True Marketing Doesn't Just Sell the Story

To Achieve Top-Line Growth, CMOs Must Design New Businesses

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Robert C. Wolcott
Robert C. Wolcott
As the global economy emerges from recession, regardless of when or how quickly, the focus in the executive suite is already shifting from cost cutting to recovering top-line growth. What role can the CMO play? If CMOs are truly to be growth champions for their corporations, they can't simply rely on traditional marketing and brand-building techniques.

In nearly a decade of research, my colleagues and I have found that established companies increasingly are successfully building new businesses on a repeated basis, a process we call corporate entrepreneurship. Marketing -- true marketing, not just selling the story but helping create it -- must play a central role. True marketing is about understanding current and potential customers better than anyone else, translating those insights into powerful new offerings and experiences, and creating ever more effective and efficient paths to market.

In other words, marketers must design new businesses, rather than just launch new products.

Business design is the essence of marketing. It is also the most vital component for successful, game-changing innovation. Apple understands this. It doesn't just create new products. Marketing prowess played a much greater role in the iPod and iPhone's success than technology, and I don't just mean great ad campaigns. With the iPod, Apple showed it understood better than competitors what customers would demand. It created an exceptional (and legal!) music-downloading experience and built the marketplace infrastructure, such as iTunes and Apple retail locations.

Our research shows that innovation can apply to any aspect of how a company does business. While that's not surprising, what should be most impressive to marketing professionals is the range of factors marketing organizations can affect when it comes to creating new businesses.

Obviously one of the most commonly thought of types of innovation is a breakthrough new product or service. P&G's Crest SpinBrush was introduced in 2001 and became the world's best-selling electric toothbrush by 2002 based on its ease of use, portability and affordability. New products and services are still fundamental.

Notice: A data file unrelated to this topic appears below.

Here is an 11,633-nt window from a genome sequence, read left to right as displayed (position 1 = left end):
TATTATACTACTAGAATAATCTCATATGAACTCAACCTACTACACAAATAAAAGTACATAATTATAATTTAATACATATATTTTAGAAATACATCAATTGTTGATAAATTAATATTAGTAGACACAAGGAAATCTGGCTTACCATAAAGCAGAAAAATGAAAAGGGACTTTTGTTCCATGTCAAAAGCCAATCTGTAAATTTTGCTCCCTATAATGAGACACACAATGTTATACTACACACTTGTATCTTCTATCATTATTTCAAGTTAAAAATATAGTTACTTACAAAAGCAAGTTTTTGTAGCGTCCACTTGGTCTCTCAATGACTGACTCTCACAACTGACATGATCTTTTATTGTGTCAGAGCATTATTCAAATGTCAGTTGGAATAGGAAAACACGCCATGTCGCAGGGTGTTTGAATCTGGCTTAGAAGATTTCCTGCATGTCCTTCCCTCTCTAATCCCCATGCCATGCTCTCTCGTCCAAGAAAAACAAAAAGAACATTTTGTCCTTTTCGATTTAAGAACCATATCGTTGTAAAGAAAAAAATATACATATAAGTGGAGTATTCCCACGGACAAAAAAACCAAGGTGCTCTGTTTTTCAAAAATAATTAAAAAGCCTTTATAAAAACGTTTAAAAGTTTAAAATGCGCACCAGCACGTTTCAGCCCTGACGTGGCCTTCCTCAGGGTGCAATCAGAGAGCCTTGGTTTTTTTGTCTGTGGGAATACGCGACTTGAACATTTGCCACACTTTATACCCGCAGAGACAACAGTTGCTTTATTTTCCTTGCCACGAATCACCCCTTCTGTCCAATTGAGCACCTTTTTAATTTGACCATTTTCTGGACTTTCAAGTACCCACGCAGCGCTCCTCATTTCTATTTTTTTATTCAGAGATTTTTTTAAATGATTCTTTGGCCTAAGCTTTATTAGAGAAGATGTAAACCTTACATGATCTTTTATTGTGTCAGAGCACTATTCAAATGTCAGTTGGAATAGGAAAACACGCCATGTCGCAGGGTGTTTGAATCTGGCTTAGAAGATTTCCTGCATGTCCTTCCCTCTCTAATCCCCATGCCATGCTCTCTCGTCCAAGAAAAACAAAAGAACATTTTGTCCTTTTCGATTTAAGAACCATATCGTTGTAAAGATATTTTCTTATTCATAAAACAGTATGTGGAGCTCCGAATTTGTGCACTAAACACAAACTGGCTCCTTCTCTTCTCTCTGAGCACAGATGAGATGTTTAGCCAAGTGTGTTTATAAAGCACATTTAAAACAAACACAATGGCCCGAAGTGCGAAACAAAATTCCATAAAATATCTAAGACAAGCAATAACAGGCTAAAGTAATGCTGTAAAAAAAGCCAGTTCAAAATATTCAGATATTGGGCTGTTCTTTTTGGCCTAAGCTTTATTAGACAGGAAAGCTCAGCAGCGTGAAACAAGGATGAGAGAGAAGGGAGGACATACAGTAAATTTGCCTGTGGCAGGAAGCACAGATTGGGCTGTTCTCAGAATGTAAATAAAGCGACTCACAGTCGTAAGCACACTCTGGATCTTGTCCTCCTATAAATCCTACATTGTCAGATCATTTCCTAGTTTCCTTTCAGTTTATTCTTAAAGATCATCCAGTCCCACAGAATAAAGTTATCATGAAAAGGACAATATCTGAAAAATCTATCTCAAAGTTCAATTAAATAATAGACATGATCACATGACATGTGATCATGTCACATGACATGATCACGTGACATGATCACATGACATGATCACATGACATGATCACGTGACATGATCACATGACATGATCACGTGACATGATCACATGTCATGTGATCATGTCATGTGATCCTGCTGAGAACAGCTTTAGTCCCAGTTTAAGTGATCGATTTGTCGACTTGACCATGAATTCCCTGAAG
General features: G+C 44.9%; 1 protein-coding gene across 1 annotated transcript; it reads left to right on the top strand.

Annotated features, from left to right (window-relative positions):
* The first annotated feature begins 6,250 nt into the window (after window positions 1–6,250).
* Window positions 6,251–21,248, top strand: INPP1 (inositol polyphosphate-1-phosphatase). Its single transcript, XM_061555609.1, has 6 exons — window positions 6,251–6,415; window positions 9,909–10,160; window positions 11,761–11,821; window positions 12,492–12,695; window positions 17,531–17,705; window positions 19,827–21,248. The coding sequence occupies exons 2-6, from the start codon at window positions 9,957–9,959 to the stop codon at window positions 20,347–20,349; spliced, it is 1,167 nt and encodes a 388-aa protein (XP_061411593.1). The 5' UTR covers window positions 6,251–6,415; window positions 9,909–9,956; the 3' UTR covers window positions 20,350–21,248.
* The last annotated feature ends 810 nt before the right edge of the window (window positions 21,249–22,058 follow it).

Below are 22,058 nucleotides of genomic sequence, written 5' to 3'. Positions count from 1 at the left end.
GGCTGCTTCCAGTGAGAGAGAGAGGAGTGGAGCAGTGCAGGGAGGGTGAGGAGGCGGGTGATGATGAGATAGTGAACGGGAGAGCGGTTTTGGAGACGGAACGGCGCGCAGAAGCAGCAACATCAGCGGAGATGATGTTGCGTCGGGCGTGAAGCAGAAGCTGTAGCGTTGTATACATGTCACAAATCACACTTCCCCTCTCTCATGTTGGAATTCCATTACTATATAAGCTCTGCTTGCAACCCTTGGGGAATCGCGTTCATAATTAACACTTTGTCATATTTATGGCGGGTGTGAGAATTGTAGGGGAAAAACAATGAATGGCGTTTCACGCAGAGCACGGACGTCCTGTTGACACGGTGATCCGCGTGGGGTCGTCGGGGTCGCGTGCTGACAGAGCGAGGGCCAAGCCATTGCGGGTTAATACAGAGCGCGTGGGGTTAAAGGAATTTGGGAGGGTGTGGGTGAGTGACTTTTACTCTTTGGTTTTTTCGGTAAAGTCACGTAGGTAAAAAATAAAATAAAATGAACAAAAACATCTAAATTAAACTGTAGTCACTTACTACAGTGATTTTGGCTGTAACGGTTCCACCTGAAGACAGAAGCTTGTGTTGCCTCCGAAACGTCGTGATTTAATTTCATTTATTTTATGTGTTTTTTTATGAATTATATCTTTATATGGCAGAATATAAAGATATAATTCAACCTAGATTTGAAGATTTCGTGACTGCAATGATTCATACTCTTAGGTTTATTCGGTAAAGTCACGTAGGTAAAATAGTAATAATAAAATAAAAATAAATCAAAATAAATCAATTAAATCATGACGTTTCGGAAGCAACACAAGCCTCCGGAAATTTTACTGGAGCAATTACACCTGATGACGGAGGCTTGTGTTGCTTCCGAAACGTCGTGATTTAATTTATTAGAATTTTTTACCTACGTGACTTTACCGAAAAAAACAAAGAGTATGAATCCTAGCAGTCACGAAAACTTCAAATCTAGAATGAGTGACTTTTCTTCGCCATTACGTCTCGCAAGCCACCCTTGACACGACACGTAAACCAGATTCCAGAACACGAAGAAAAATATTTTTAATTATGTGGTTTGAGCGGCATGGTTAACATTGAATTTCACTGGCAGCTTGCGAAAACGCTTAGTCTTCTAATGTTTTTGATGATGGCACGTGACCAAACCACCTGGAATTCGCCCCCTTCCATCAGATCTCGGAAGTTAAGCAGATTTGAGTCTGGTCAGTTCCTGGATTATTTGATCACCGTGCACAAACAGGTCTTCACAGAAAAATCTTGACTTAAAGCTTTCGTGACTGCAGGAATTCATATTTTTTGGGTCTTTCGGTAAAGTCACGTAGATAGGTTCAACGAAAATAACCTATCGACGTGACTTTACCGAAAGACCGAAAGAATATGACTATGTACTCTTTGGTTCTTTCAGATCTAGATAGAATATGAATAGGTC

But there are other, perhaps more subtle and equally powerful ways companies can create new value. Starbucks, of course, convinced Americans to pay $4 for coffee, and it didn't invent anything, at least not in terms of technology. Its innovation was about an exceptional customer experience, for which customers paid a premium. It was a whole new mission that changed American culture.

Here are types of innovation where marketing should play a central role:

  1. Customer experience
    Customer-experience innovation isn't limited to consumer companies. If you have customers, you have a customer experience, whether you know it or not. Global cement behemoth Cemex created a satellite GPS dispatch system to radically enhance its responsiveness to customer orders, taking the industry standard from more than 24 hours down to 30 minutes in many markets.
  2. Customers
    Customer innovation involves discovering new customer segments and/or uncovering unmet or unarticulated needs. Virgin Mobile became a successful late entrant into the U.S. cellular market by focusing on the underserved segment of Americans under 30. Within three years of its launch, it had attracted more than 4 million subscribers in very competitive markets.
  3. Value capture
    Value-capture innovation involves discovering new revenue streams, innovative pricing mechanisms and new ways to get paid by customers or partners. Google's paid search and Allstate's accident-forgiveness feature on auto-insurance policies are innovative ways in which companies have captured value in unique ways. (Allstate charges more for the original policy, while consumers no longer feel victimized when accidents send their rates skyward.)
  4. Presence
    Presence innovation creates new distribution channels or innovative points of presence. Health clinics in Walmarts and pop-up retail stores are current examples of innovating presence.
  5. Networking